anonymous
  • anonymous
Find the first few terms of the Maclaurin series for the following function: secx=1/(cosx) I know the series for cosx: 1-(x^2/2!)+(x^4/4!)-(x^6/6!)...+... would i just take that series and 1 by that?
Calculus1
  • Stacey Warren - Expert brainly.com
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SOLVED
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katieb
  • katieb
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anonymous
  • anonymous
divide by 1*
anonymous
  • anonymous
Yes pretty much! That's the way it goes. If you see "cos(x)" anywhere in a expression, you can replace it with its series
anonymous
  • anonymous
ok thanks!

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dape
  • dape
That would work perfectly fine, but sadly it isn't the Maclaurin series of sec(x). To get that you need to put 0 into sec(x) and it's derivatives, adding the terms together.
anonymous
  • anonymous
hmmm..well for the series 1/cosx i got:
anonymous
  • anonymous
|dw:1377558059394:dw|
anonymous
  • anonymous
you must be writing alot lol
anonymous
  • anonymous
?
dape
  • dape
That's the wrong series, let's try it from the beginning. The first term of the maclaurin series of sec(x) is simply sec(0)=1/cos(0)=1. So you got the first term right. Then for the second term we need the derivative of sec(x), which is \[\frac{d}{dx}(\sec x)=\frac{d}{dx}(\frac{1}{\cos x})=\frac{1}{\cos x}\frac{\sin x}{\cos x}\] Now put in x=0, since sin(0)=0 this is 0, so our second term is 0. For the third term you will get \[ \frac{d^2}{d^2x}(\sec x)=\frac{d}{dx}(\sec x\tan x) \] When you have this put in x=0 and don't forget to multiply by \(x^2/2\).
dape
  • dape
In general, the nth term of a maclaurin series for some function f(x) is: \[\frac{x}{n!}\times\left.\frac{d^nf}{dx^n}\right|_{x=0}\] The bar with the x=0 at the bottom means "calculate this at x=0".
dape
  • dape
But you could also use the cos-series cut off after some point and do some nasty algebra to get rid of all the x's in the denominator.
anonymous
  • anonymous
hmm ok... im working on it now
dape
  • dape
Crap, it should be \(x^n/n!\), not \(x/n!\)
anonymous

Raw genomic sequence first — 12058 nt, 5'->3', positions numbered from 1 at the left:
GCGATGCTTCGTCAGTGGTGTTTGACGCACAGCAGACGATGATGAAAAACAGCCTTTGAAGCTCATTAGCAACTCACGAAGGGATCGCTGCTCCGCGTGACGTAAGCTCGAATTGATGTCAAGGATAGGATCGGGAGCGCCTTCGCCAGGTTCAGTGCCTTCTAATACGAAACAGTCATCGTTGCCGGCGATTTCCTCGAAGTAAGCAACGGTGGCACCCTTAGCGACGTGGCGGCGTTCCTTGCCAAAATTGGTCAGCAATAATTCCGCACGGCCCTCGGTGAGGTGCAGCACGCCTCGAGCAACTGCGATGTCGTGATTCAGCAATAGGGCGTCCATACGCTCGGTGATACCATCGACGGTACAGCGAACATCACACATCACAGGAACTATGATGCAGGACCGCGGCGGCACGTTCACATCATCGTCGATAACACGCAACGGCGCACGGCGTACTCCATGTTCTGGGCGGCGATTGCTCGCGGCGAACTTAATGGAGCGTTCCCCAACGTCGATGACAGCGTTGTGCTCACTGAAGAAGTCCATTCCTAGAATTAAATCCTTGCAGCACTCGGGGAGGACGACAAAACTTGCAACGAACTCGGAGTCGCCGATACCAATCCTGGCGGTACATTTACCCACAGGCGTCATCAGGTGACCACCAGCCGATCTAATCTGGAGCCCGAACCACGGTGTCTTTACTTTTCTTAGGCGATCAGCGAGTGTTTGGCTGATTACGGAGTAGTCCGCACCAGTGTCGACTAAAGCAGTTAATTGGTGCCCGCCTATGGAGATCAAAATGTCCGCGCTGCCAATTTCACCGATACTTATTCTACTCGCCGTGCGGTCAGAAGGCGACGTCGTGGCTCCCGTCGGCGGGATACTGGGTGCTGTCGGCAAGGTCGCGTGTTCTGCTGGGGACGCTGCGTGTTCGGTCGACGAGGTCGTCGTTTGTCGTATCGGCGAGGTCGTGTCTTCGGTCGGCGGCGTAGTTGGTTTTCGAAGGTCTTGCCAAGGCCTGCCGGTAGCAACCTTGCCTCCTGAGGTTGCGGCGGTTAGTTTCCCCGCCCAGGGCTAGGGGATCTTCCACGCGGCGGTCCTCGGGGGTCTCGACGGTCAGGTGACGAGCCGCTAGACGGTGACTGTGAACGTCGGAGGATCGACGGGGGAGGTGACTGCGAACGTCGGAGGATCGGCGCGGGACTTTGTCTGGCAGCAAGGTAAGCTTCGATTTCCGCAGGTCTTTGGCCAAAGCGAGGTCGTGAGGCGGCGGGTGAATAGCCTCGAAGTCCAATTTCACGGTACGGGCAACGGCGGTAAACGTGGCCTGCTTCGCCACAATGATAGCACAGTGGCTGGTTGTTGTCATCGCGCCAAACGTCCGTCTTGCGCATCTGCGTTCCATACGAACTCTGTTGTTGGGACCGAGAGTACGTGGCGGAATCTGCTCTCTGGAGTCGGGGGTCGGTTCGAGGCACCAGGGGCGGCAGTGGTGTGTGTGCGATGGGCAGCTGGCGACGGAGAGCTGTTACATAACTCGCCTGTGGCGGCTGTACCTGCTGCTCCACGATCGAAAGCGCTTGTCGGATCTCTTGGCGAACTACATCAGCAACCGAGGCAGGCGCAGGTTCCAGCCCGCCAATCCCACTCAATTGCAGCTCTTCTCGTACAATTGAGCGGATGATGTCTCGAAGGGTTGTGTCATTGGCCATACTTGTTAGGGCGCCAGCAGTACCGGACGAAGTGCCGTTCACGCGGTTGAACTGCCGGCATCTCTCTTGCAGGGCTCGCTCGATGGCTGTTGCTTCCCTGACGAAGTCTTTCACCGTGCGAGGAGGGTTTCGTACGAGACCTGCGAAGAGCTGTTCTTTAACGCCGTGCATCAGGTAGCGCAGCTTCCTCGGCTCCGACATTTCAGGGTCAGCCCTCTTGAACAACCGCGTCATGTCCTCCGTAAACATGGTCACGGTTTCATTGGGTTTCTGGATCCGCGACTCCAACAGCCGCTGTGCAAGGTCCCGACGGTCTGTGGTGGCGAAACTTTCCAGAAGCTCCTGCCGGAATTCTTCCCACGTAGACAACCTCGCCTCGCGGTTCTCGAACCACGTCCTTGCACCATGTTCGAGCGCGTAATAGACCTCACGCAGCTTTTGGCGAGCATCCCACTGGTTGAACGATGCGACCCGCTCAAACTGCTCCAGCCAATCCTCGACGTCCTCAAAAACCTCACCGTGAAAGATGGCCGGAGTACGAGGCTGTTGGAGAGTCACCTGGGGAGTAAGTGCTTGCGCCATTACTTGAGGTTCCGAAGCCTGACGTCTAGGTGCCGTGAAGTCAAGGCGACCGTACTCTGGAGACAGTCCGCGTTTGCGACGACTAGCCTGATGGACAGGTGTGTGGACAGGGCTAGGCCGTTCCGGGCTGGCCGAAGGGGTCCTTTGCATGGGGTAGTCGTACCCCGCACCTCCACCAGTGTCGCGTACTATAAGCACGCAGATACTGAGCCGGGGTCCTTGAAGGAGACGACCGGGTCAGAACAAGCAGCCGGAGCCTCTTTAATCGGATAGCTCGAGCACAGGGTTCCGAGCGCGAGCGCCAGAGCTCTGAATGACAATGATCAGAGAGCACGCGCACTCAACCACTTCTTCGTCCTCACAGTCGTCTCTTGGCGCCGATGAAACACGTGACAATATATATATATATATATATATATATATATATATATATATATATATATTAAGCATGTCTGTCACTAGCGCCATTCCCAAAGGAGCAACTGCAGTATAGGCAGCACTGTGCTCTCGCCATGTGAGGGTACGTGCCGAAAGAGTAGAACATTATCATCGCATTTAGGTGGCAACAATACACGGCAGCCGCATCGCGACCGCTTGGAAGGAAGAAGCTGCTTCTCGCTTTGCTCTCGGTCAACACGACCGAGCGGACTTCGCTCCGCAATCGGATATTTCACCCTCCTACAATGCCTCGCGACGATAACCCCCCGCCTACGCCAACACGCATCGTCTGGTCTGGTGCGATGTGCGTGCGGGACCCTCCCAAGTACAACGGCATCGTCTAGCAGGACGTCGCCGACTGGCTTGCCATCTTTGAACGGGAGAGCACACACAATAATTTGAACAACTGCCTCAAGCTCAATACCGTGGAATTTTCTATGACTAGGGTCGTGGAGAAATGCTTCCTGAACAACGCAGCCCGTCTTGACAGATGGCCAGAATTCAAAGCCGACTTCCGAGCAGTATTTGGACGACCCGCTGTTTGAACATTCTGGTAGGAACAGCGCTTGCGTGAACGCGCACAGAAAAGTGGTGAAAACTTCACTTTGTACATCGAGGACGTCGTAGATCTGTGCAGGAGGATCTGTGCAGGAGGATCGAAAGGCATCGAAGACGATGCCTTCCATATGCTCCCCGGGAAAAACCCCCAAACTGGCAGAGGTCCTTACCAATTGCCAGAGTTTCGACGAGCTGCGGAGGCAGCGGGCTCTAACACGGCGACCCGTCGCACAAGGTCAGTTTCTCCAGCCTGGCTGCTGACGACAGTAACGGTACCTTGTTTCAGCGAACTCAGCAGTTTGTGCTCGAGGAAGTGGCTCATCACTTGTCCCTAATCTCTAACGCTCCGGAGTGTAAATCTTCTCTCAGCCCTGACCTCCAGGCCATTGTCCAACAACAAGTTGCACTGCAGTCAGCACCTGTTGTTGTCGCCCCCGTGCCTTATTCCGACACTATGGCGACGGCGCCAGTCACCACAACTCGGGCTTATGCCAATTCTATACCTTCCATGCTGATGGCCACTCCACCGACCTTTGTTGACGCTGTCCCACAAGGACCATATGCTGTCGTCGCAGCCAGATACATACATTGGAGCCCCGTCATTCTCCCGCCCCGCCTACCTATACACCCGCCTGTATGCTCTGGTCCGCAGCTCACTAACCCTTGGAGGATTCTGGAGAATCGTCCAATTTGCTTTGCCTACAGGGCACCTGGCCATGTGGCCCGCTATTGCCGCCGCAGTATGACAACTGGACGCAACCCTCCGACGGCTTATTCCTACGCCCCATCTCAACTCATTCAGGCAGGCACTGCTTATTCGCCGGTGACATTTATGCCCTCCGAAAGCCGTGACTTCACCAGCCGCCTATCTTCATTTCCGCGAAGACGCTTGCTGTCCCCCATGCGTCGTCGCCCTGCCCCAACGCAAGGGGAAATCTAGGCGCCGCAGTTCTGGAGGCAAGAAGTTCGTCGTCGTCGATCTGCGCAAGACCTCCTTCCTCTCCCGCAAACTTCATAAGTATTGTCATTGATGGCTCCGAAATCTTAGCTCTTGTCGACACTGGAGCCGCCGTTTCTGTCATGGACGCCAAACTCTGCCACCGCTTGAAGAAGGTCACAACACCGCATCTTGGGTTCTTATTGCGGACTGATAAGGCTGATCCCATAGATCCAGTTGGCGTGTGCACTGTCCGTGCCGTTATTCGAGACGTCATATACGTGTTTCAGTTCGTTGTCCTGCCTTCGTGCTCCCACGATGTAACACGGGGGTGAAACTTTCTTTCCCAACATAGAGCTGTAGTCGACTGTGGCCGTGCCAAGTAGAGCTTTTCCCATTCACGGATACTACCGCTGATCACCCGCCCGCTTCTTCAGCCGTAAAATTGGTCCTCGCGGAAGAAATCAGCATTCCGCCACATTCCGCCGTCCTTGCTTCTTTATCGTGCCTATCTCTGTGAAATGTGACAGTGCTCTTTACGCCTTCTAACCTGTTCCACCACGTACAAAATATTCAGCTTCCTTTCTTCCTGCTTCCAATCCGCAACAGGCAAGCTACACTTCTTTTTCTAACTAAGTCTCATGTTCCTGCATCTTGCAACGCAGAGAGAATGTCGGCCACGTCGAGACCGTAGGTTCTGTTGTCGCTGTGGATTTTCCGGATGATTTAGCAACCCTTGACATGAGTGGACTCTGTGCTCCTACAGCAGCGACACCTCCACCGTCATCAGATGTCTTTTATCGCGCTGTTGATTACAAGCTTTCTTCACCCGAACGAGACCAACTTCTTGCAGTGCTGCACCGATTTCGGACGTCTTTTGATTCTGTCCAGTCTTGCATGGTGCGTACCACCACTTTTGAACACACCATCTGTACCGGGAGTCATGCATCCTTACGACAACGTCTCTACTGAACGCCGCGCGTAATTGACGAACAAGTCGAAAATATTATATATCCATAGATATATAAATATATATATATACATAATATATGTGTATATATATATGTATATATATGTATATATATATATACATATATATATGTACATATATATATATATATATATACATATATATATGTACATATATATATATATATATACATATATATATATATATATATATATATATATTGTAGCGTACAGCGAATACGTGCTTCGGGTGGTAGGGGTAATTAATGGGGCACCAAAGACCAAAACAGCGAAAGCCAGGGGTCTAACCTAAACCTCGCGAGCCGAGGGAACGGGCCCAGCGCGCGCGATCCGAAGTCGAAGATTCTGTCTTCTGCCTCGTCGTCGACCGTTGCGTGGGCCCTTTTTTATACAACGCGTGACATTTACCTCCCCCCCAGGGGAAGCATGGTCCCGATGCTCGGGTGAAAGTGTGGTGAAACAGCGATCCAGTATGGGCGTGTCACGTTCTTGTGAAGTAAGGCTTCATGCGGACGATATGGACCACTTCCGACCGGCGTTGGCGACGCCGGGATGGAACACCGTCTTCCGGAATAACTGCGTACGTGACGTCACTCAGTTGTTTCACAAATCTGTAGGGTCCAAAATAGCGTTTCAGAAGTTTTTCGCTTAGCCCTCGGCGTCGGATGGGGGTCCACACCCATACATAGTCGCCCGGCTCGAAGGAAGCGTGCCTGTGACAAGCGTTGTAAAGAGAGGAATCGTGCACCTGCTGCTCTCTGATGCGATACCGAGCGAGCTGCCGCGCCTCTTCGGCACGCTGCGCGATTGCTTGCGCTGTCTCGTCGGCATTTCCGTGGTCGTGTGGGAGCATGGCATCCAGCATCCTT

• anonymous
Honestly I think i was orginally right...my book lists the series that i typed as an important Maclaurin series for cosx...
anonymous
  • anonymous
so if i need 1/cosx then i should just divide the series by 1
dape
  • dape
But then you don't have a polynomial, a maclaurin series is a polynomial. So you have to do some hairy algebra to get it into the right form.
dape
  • dape
If you just do one over you get a rational function, which is not a polynomial.
anonymous
  • anonymous
there has to be an easier way than just taking 4 or 5 derivatives
dape
  • dape
The first two terms of the sec(x) maclaurin series are \[ \sec x=1+\frac{x^2}{2}+...\] and not \[ \sec x=\frac{1}{1-\frac{x^2}{2}+...} \] These two things are equal to each other but one is a series and polynomial, the other is not.
anonymous
  • anonymous
i see where you are coming from, but im trying to learn a way without taking successive derivatives esp when they start becoming super long ya know?
dape
  • dape
That's how you calculate Taylor/Maclaurin series, it's a long process. But you will only need one more term, for that you need to do the 4th derivative of sec(x). Usually one gets the derivatives one by one along the way of getting all the terms.
anonymous
  • anonymous
ok ill try it out
anonymous
  • anonymous
what did you get for the 3rd term in the maclaurin series?
dape
  • dape
I got 0 for the derivative when i put in x=0, so the 3rd term should be 0.
anonymous
  • anonymous
f(0)=1 f'(0)=0 f""(0)= x^2/2!
anonymous
  • anonymous
i got f"""(0) = 0
dape
  • dape
Yeah, the third derivative is zero for x=0, \(f'''(0)=0\).
dape
  • dape
Your thing looks like the 6th derivative on my screen.

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